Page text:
July 2009
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Peter Siddle: Bell for KP? We're happy with that

July 23rd, 2009 by peter siddle in England, Test cricket, The Ashes


So KP has had his operation and is out for the rest of the series. It’s always a relief when a player of his quality is not going to be available. It’s very handy for us, he’s a great player and is going to leave a big hole in their side. You could see even in Cardiff that his niggles were playing on his mind and that was even more obvious at Lord’s. I got him out twice there, it’s always good to get a class player like that, and it was a pleasing personal moment in a disappointing match.

It looks like Ian Bell is going to replace him. He played against us for the Lions and we assumed that if anything went wrong batting-wise he would be the man to come in. He hasn’t had a lot of success against us in the past, and it was pleasing that we were able to continue that by getting him out first-ball at Worcester. When you take out a bloke that averages 50 in Test cricket for a bloke that struggles against you it always makes you happier.

Defeat at Lord’s was disappointing, especially given our rich history there but we just have to regroup and get ready for the next Test. I don’t think much went wrong there, we just had a couple of sessions where we were off the boil and giving them a 200-run head-start on the first morning without taking a wicket cost us.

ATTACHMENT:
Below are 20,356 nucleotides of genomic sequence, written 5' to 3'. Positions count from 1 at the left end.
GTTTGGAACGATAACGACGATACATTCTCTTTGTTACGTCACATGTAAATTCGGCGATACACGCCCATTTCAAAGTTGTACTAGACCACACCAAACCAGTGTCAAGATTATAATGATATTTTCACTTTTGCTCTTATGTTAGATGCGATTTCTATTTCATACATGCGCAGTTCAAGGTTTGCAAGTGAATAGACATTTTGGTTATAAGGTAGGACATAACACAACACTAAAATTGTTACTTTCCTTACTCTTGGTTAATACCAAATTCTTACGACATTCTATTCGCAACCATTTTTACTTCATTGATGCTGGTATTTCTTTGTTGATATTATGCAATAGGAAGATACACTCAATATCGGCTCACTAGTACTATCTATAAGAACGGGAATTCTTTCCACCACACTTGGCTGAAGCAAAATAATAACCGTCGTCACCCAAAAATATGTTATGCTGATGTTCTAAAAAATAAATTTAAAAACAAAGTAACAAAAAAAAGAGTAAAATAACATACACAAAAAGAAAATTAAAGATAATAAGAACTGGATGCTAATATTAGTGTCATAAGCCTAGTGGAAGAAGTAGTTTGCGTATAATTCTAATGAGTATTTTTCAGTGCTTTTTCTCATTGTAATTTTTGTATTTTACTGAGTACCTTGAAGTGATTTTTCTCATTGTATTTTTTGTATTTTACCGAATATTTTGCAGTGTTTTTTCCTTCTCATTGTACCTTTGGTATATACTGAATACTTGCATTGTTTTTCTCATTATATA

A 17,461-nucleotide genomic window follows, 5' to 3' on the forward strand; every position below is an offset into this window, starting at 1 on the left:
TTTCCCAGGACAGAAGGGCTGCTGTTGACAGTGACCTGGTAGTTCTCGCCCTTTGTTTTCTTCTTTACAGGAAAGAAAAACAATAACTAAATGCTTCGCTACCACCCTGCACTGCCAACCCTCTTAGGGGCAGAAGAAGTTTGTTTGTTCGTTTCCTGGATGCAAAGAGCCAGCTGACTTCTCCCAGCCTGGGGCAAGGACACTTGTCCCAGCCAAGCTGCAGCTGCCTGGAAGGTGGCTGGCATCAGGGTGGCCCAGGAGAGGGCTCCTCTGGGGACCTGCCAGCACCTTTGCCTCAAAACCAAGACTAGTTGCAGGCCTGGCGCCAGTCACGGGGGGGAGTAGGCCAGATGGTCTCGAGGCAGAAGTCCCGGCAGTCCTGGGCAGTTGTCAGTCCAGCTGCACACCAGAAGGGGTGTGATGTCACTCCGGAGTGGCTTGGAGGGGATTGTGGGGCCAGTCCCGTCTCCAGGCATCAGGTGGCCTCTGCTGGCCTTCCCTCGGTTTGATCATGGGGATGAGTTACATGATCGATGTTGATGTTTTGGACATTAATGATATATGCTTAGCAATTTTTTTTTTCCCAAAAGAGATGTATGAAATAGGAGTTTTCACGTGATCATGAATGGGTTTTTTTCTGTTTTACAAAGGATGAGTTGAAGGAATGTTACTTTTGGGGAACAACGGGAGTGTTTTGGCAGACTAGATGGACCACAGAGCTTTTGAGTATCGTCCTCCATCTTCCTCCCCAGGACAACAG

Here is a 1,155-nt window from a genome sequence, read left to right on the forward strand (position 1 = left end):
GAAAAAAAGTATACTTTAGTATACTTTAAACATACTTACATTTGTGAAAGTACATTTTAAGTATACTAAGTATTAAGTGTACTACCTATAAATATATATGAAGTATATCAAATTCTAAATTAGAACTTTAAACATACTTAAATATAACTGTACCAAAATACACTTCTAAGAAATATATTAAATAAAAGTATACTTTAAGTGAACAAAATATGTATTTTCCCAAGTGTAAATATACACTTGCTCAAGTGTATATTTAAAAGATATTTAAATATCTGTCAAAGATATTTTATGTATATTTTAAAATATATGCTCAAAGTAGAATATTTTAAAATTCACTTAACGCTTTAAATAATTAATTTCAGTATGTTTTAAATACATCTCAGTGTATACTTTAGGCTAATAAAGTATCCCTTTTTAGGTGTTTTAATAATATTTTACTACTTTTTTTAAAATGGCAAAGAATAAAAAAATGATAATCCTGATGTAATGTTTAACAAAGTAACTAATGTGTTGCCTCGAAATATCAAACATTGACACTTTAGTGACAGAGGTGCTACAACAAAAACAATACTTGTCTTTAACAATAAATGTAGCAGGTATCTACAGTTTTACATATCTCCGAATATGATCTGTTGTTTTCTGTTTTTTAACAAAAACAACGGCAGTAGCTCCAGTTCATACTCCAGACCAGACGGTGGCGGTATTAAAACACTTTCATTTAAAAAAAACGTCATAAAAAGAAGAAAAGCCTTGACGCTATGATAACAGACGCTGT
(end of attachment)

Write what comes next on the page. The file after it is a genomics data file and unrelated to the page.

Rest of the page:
I felt crook during that first spell on Friday morning and was almost sick on the outfield but when it’s the last couple of wickets you always want to be out there and get a few more. I tried my best to get the last couple but in the end it got the better of me. I did manage to get Graeme Swann, I fired a short one at him and he nicked the next. I felt in much better rhythm at Lord’s than at Cardiff and although there were a couple of spells where I was a bit loose I was pleased with how I bowled.

Andrew Flintoff had a great game at Lord’s. He’s a great competitor, and that spell in the second innings was tremendous. He does a lot for the team – it seems to make them a lot happier and compete better when he’s out there. He’s performing somewhere near his best at the moment, he knows that he only has three more matches so he can afford to give it everything throughout the rest of the series.

I was his fifth wicket on Monday but he’d already nearly cleaned me up with a yorker that I ended up knocking for four. When I got to his end he was joking about saying “that was a good shot”. I told him I was just worried about it breaking my foot so I had to get the bat down as quickly as possible. We had a little giggle, he seems like a nice character out on the pitch. As a player you always enjoy playing against the best and performing well against them, and he is definitely one of them. Enjoy might be the wrong word because it’s tough facing someone like that but that is what Test cricket is about. He’s definitely the quickest bowler I’ve faced. Dale Steyn and I had a little duel in South Africa but the way Flintoff bowls with the ‘heavy ball’ makes him quicker.

Mitchell Johnson is obviously disappointed with how he went at Lord’s but he’s got a few more overs under his belt and there were some good signs – he bowled some quality deliveries. There were some overs where he felt back to his best and it’s a matter of pushing on and seeing what happens in Northants. Players are going to go through some bad times so it’s just a question of the boys sticking with them and showing faith to help them through. We’re still unsure over Brett Lee’s fitness, it’s the sort of injury that you don’t want to rush back from, so again we’ll know more after Northants. I don’t know if I’m playing, I feel 100% at the moment so I’m happy to get some more overs under my belt or rest up before the third Test.